Shadow Secretary of State for Transport Maria Eagle MP

Shadow Secretary of State for Environment, Food and Rural Affairs Mary Creagh MP

Shadow Chief Secretary to the Treasury Angela Eagle MP

Shadow Secretary of State for Northern Ireland Rt Hon Shaun Woodward MP

Shadow Secretary of State for Scotland Ann McKechin MP

Shadow Secretary of State for Wales Rt Hon Peter Hain MP

Shadow Secretary of State for Culture, Media and Sport Ivan Lewis MP

Shadow Leader of the House of Lords Baroness Royall of Blaisdon

Shadow Minister for the Olympics Rt Hon Tessa Jowell MP

Shadow Minister for the Cabinet Office Rt Hon Liam Byrne MP

Lords Chief Whip Lord Bassam of Brighton

Shadow Attorney-General Baroness Scotland

Shadow Minister of State – Cabinet Office Jon Trickett MP

Council by-elections

Last night's council by-election results - two very useful Labour gains in the marginal parliamentary seats of Crawley and Rossendale & Darwen.

Saxondale Ward, Blaby DC. LD hold. LD 701 (52%, -17.8), Con 311 (23%, -7.2), Lab 243 (18%, +18), BNP 94 (7%, -7). Swing of 5.3% from LD to Con since 2007.

Tilgate Ward, Crawley BC. Lab gain from Con. Lab 764 (50.8%, +12.2), Con 656 (43.6%, -1), UKIP 79 (5.2%, +5.2), Justice Party 6 (0.4%, +0.4). Swing of 6.6% from Con to Lab since 2008.

Seiont Ward, Gwynedd CC. Llais Gwynedd gain from Ind. LG 399 (40.9%, +40.9), PC 279 (28.6%, +5.7), Lab 184 (18.9%, -8.8), Ind 91 (9.3%, -40.1), Con 23 (2.4%, +2.4) . Swing of 17.6% from PC to LG since 2008.

Harbour Ward, Lancaster City Council. Morecambe Bay Ind hold. MBI 287 (47.7%, +10.6), CON 161 (26.7%, +7.5), UKIP 86 (14.3%, +14.3), LD 68 (11.3%, +11.3). Swing of 1.6% from Con to MBI since 2007. Labour did not field a candidate here due to a clerical error with the nomination papers.

Healey and Whitworth Ward, Rossendale BC. Lab hold. Lab 346 (51.1%, +18.3), Community First 165 (24.4%, -9.5), Con 156 (23%, +0.8), LD 10 (1.5%, -9.7). Swing of 13.9% from Community First to Lab since May this year.

Irwell Ward, Rossendale BC. Lab gain from Con. Lab 277 (37.2%, +0.5), Con 220 (29.6%, -13.5), LD 183 (24.6%, +24.6), Community First 64 (8.6%, +8.6). Swing of 6.5% from Con to Lab since May this year.

St James' Ward, Tunbridge Wells BC. LD hold. LD 649 (62%, -2.9) Con 294 (28.1%, -7) Green 103 (9.8%, +9.8). Swing of 2.1% from Con to LD since May this year.

Maidenbower Division, West Sussex CC. Con hold. Con 1,036 (64.4%, -7.9), Lab 417 (25.9%, +11.9), LD 82 (5.1%, -8.6), UKIP 61 (3.8%, +3.8), Justice Party 12 (0.7%, +0.7). Swing of 9.9% from Con to Lab since 2009.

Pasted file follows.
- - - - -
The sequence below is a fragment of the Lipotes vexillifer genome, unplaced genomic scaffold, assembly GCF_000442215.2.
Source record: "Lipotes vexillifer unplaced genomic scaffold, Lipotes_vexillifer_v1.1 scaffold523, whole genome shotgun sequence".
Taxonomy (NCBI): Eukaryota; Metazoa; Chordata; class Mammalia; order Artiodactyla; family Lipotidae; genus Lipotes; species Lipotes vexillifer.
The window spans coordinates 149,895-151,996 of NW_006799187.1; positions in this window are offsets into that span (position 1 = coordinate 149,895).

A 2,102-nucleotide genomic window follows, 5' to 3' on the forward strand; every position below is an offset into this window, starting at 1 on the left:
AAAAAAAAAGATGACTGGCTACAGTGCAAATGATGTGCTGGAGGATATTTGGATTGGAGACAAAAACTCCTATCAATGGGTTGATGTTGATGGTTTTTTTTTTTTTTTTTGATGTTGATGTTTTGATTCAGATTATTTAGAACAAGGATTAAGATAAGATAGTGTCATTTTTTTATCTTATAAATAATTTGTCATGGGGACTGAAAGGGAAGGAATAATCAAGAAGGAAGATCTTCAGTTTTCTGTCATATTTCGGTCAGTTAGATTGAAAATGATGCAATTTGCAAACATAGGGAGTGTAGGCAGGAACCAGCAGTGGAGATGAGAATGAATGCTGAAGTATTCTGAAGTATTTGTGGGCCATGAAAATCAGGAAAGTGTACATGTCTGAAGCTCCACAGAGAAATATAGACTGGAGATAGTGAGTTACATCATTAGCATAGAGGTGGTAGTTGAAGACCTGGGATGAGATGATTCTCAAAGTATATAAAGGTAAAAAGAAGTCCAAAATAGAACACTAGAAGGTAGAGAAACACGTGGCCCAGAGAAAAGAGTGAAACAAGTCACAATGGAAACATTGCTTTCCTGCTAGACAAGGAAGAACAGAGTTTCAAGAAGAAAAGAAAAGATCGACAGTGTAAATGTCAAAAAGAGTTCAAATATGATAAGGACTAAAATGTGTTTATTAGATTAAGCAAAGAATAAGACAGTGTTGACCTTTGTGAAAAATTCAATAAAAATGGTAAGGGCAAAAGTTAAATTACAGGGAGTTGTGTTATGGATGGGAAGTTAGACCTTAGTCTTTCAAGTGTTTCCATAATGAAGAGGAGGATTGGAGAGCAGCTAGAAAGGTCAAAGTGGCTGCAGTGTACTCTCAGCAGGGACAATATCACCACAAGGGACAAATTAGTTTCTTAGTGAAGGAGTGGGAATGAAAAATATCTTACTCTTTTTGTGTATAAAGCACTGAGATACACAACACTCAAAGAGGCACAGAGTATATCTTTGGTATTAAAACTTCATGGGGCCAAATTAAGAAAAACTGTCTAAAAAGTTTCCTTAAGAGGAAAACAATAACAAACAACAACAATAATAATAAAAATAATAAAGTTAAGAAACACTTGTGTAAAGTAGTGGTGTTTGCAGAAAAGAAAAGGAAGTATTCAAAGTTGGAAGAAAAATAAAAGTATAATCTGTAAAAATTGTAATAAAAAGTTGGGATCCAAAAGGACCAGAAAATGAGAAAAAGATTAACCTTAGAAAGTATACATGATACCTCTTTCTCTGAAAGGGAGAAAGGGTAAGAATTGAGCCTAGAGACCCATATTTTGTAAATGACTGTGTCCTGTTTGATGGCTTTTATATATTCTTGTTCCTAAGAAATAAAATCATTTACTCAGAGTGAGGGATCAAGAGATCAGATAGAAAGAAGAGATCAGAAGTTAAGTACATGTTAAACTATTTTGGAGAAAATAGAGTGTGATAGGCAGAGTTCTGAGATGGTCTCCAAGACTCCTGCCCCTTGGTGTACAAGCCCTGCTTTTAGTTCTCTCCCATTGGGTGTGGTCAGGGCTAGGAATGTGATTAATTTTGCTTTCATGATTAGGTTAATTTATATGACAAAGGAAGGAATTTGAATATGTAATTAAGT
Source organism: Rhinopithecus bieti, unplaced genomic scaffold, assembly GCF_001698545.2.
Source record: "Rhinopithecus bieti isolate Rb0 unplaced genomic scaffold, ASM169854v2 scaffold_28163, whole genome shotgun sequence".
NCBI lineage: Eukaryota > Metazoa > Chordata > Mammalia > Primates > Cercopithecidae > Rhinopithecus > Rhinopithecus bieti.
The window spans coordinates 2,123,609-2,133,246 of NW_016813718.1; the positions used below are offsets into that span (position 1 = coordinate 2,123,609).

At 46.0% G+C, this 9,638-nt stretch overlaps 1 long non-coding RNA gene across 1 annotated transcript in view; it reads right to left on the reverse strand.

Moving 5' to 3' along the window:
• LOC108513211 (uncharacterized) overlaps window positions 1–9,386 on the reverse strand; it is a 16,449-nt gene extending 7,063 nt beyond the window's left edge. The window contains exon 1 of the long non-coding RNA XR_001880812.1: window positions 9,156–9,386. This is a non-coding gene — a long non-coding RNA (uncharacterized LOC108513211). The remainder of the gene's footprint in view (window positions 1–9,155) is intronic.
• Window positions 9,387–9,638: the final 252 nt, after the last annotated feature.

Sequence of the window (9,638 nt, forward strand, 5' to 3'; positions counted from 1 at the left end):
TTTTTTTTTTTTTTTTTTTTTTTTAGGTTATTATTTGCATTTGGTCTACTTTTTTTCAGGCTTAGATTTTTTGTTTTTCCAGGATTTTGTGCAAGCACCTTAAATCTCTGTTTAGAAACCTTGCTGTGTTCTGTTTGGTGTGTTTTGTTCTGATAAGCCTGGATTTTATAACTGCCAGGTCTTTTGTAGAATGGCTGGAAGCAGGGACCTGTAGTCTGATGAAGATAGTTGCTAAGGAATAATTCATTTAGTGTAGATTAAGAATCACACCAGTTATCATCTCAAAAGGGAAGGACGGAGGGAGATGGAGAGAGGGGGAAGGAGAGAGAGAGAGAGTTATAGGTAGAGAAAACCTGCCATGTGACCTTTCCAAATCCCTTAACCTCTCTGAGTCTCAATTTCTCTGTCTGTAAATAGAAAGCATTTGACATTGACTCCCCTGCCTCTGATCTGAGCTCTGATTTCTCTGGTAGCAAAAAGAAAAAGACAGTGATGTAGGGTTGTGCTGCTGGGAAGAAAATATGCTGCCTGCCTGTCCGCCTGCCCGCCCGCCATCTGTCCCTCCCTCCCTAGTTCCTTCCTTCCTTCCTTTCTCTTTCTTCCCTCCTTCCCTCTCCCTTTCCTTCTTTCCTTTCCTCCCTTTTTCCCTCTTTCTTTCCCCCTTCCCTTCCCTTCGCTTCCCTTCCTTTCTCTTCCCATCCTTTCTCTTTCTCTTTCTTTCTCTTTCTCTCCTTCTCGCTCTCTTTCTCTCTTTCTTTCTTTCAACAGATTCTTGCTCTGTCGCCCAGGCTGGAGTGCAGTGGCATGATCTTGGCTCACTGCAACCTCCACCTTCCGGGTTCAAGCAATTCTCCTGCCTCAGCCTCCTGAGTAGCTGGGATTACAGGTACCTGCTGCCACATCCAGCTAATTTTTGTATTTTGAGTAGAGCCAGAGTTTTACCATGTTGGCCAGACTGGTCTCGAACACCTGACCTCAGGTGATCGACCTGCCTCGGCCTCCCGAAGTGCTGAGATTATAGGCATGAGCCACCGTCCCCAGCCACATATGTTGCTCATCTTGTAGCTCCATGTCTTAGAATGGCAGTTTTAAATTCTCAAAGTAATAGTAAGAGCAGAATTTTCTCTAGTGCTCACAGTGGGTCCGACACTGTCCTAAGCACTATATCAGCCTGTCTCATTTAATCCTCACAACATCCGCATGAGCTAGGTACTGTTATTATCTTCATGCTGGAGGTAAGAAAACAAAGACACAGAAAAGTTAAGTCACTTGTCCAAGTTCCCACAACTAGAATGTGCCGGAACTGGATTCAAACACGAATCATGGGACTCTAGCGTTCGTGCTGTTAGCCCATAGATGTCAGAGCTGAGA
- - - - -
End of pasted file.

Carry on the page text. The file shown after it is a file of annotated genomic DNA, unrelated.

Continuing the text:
Tithebarn Ward, Wyre BC. Con hold. Con 847 (73.4%, +0.6), Lab 307 (26.6%, -0.6). Swing of 0.6% from Lab to Con since 2007.

Thursday, October 07, 2010

Shadow Cabinet Results

The following have been elected to the Shadow Cabinet:

Cooper 232
Healey 192
Balls 179
Burnham 165
Angela Eagle 165
Johnson 163
Alexander 160
Murphy 160
Jowell 152
Flint 139
Denham 129
Benn 128
Khan 128
Creagh 119
McKechin 117
Maria Eagle 107
Hillier 106
Lewis 104
Byrne 100

And those not elected were:
Thornberry 99
Hain 97
MacTaggart 88
Keeley 87
Coaker 85
McFadden 84
Goodman 80
Lammy 80
Timms 79
Bryant 77
Woodward 72
Thomas 71
Jones 68
Brennan 64
Blackman-Woods 63
Abbott 59
Twigg 55
Harris 54
Bradshaw 53
Wright 43
Gardiner 41
Hanson 38
Lucas 34
David 30
Irranca-Davies 28
Leslie 26
Flello 15
Gapes 12
Michael 11
Joyce 10

Ex-officio members are as follows:
Ed Miliband
Harriet Harman
Rosie Winterton
Tony Lloyd
Lady Royall
Lord Bassam

Some instant reactions:
  • Well done to my fellow Hackneyite Meg Hillier. I think she is the first Hackney MP in a Cabinet or Shadow Cabinet role since Herbert Morrison.
  • It shows the PLP can be trusted to take this decision - it's not a perfect line up but it's a good one with a mixture of experience and new talent.
  • There's a good balance between supporters of different leadership candidates, suggesting a spirit of unity and balance in the PLP.
  • It pays to run for Leader - looks like Balls, Burnham and Abbott (despite losing) got boosted. And it pays to run a leadership campaign as in the case of Murphy, Khan and Alexander.
  • Peter Hain probably lost his seat because too many Welsh MPs ran.
  • All the fuss about the quota was irrelevant as it turned out the PLP wanted 8 women, more than the 6 they had to elect. This is very healthy and in marked contrast to the Coalition Cabinet.
  • There's a marked concentration of power in Yorkshire - the Leader, Chief Whip and 7 elected members have seats in the same region.
  • London is reasonably well represented compared to its under-representation in the past, with Harriet plus 3 elected members.
  • Coming back into the House after a term out through election defeat is a big disadvantage - Stephen Twigg and Chris Leslie would surely have got far more than 55 and 26 votes if their careers had not been interrupted in 2005 when they were both high-flying Ministers of State.